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President Obama and Vice President Joe Biden mark farewell with Seamus Heaney

President Obama surprised Vice President Biden awarding him the Presidential Medal of Freedom

By Claire Williamson

President Barack Obama and Vice President Joe Biden have called upon Irish literary greats Heaney and Yeats to mark their final farewell to eight years in the White House.

Mr Obama surprised the vice president on Thursday by awarding him the Presidential Medal of Freedom with Distinction in an emotional White House ceremony.

The American president spoke at length to celebrate about their soon-to-end partnership, bringing a tear to Mr Biden's eye.

President-elect Donald Trump takes office on January 20.

Mr Obama called upon the words of Irish poet W.B Yeats in his dedication to his right-hand man.

He joked that he couldn't use Seamus Heaney because Biden often looks to the Co Londonderry poet for speeches.

Instead he used a line from Yeats' poem The Municipal Gallery Revisited.

He said: "As Yeats put it – because I had to quote an Irish poet, and Seamus Heaney was taken – 'Think where man's glory most begins and ends, and say my glory was I had such friends',"

President Obama continued: "To know Joe Biden is to know that love without pretense, service without self-regard, and to live life fully.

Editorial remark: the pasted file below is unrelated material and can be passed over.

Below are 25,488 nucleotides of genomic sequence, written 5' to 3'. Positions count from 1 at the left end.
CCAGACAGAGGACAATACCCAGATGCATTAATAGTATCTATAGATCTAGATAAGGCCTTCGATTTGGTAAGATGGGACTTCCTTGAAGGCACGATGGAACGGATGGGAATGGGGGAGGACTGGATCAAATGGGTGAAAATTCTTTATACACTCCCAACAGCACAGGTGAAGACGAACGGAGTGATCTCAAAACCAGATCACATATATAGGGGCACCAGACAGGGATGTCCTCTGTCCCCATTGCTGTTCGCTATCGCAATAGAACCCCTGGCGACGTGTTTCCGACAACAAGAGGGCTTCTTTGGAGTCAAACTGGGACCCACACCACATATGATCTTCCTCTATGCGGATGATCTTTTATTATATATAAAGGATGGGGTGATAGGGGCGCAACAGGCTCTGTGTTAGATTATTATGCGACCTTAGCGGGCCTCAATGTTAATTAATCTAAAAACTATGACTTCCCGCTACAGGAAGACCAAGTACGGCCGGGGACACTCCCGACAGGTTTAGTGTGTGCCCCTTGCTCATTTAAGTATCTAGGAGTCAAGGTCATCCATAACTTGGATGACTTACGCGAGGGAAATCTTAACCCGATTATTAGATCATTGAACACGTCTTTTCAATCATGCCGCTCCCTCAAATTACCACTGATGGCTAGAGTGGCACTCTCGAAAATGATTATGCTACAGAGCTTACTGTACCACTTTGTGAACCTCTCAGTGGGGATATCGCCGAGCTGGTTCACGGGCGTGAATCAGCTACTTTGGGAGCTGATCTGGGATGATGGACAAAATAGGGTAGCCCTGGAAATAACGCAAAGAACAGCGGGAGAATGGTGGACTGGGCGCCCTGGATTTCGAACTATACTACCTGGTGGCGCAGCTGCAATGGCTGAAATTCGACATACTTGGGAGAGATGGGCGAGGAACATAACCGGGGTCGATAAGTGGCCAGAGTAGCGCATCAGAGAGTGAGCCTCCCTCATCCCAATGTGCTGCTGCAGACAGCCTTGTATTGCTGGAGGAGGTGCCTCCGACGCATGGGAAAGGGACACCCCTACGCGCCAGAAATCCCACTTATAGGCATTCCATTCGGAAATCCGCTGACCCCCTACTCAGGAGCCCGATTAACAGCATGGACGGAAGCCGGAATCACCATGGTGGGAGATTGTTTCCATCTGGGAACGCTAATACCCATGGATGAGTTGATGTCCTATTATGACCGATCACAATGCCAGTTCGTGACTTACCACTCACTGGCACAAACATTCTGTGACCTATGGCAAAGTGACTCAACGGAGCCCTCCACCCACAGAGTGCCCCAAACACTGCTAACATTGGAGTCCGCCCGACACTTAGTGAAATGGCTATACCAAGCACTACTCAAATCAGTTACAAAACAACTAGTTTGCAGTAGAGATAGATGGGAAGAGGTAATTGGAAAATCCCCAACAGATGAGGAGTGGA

"As one of his longtime colleagues in the Senate who happened to be a Republican once said, “if you can’t admire Joe Biden as a person, you’ve got a problem.

"He’s as good a man as God ever created. So, Joe, for your faith in your fellow Americans, for your love of country, and for your lifetime of service that will endure through the generations, I’d like to ask the military aid to join us on stage.

"For the final time as president, I am pleased to award our nation’s highest civilian honour, the presidential Medal of Freedom."

In his impromptu speech Mr Biden, who has spoken before about his Irish heritage, borrowed lines from Seamus Heaney.

He said: "And Seamus Heaney in one of his poems said - when you can find someone who says it better, use it – he said, you carried your own burden and very soon, your symptoms of creeping privilege disappeared.

"You carried your own burdens, and very soon, the creepy symptoms of privilege disappeared.

He continued: "Mr President, you have sometimes been like a lone wolf –but you carried yourself in a way that’s truly remarkable. Here’s to your journey – your journey is something people are gonna write about a long time."

He added: "Mr President, I... I’m indebted to you. I’m indebted to your friendship. I’m indebted to your family and as – I’ll tell you – I’ll end on a humorous note.

"We’re having lunches and mostly – it’s – whatever’s on either one of our minds. We talk about family an awful lot and about six months in, the president looks at me, said 'you know, Joe. You know what surprised me? How we’ve become such good friends'.

"And I said 'Surprised you?' But that is candid Obama."

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